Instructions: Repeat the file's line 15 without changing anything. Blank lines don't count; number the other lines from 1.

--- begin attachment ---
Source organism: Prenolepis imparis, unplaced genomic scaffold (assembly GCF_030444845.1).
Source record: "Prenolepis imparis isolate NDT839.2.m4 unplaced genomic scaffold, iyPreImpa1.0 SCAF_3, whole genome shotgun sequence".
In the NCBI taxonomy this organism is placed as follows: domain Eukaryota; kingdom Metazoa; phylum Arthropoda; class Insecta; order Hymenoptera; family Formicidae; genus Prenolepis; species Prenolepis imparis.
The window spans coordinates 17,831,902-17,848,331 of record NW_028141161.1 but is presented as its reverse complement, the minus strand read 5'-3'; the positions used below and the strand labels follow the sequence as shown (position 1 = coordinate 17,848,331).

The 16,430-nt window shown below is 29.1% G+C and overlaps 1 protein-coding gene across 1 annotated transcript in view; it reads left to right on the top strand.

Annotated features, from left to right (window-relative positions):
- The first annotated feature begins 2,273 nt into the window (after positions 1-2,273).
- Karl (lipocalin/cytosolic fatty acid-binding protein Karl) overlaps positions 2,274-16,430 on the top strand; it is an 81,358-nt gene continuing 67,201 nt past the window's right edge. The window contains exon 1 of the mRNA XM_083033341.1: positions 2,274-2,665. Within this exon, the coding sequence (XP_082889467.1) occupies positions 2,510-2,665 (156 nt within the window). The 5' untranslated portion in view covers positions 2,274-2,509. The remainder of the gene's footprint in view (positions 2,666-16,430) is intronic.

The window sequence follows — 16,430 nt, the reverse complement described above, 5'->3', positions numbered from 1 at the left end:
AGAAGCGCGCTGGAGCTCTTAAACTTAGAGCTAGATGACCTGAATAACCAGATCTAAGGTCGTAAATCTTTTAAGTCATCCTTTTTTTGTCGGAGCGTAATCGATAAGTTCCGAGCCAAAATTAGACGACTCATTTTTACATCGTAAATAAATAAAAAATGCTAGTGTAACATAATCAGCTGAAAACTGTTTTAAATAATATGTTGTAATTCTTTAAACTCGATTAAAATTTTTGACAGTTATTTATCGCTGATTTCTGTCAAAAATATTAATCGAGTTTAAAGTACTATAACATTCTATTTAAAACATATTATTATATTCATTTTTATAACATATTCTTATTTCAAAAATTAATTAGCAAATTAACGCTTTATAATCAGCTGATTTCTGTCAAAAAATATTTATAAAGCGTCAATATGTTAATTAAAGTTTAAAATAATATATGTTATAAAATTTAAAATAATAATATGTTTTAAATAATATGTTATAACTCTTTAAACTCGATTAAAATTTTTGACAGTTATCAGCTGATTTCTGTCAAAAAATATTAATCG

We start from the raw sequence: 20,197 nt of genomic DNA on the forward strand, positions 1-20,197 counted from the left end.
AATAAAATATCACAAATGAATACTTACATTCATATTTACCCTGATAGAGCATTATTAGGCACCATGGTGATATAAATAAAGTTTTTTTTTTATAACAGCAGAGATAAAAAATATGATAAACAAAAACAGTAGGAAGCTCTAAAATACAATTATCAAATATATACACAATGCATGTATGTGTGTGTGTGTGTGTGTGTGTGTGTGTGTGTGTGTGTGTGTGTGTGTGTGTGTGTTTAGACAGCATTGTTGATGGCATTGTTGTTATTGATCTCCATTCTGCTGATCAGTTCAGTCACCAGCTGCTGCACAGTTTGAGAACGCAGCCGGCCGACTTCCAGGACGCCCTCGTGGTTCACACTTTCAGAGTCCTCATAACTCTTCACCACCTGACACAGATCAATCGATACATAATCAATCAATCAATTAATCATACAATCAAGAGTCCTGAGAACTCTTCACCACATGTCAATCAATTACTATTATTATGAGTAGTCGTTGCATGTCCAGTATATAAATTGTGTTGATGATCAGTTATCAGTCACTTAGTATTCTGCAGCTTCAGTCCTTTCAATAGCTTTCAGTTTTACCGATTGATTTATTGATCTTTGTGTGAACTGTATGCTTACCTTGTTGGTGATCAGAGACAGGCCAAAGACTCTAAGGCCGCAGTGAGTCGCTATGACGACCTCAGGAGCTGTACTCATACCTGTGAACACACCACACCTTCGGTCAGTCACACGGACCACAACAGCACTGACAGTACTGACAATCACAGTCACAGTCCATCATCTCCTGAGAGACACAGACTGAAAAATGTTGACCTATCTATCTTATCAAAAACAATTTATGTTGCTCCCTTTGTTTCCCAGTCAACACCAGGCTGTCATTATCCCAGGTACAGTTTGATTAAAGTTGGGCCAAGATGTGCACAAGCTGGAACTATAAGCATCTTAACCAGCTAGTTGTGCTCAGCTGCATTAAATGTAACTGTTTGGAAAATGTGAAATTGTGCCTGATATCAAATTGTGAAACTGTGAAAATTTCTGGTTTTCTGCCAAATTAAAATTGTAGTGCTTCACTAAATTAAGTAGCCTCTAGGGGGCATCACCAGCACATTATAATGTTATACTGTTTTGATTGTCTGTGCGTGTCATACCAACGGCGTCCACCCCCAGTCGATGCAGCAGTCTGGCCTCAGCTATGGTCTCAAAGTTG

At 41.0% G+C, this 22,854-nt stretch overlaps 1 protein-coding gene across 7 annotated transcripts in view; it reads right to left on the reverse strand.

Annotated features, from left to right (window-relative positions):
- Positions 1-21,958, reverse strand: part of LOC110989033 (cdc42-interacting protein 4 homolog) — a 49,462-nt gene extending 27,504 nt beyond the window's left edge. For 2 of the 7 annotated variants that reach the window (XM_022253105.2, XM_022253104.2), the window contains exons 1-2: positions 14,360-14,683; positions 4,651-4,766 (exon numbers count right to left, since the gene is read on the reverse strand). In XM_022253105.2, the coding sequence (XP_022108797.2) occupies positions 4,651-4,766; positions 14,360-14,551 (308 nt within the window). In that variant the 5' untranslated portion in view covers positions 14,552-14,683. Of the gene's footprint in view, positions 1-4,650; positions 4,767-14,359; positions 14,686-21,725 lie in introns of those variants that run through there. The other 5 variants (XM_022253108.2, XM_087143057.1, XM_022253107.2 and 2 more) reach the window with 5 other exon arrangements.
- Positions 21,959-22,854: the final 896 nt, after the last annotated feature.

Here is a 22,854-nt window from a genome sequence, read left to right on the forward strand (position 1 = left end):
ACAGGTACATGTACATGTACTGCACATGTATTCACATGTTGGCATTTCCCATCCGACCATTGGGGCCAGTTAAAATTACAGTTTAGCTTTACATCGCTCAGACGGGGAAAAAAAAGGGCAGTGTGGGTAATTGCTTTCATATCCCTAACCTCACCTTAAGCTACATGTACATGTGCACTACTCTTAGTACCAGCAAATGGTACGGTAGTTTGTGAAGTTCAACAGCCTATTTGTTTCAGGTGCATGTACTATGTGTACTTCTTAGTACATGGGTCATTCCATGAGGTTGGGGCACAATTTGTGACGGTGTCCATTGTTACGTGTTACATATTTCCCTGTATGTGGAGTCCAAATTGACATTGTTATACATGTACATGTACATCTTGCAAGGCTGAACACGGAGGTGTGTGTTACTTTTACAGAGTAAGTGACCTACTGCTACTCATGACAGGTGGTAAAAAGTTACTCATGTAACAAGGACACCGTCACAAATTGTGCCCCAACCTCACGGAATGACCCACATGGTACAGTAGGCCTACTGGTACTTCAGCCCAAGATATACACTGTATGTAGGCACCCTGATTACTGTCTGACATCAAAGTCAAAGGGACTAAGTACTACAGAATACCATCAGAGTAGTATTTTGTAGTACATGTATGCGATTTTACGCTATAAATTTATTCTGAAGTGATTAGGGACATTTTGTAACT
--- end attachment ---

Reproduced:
- Positions 1-21,958, reverse strand: part of LOC110989033 (cdc42-interacting protein 4 homolog) — a 49,462-nt gene extending 27,504 nt beyond the window's left edge. For 2 of the 7 annotated variants that reach the window (XM_022253105.2, XM_022253104.2), the window contains exons 1-2: positions 14,360-14,683; positions 4,651-4,766 (exon numbers count right to left, since the gene is read on the reverse strand). In XM_022253105.2, the coding sequence (XP_022108797.2) occupies positions 4,651-4,766; positions 14,360-14,551 (308 nt within the window). In that variant the 5' untranslated portion in view covers positions 14,552-14,683. Of the gene's footprint in view, positions 1-4,650; positions 4,767-14,359; positions 14,686-21,725 lie in introns of those variants that run through there. The other 5 variants (XM_022253108.2, XM_087143057.1, XM_022253107.2 and 2 more) reach the window with 5 other exon arrangements.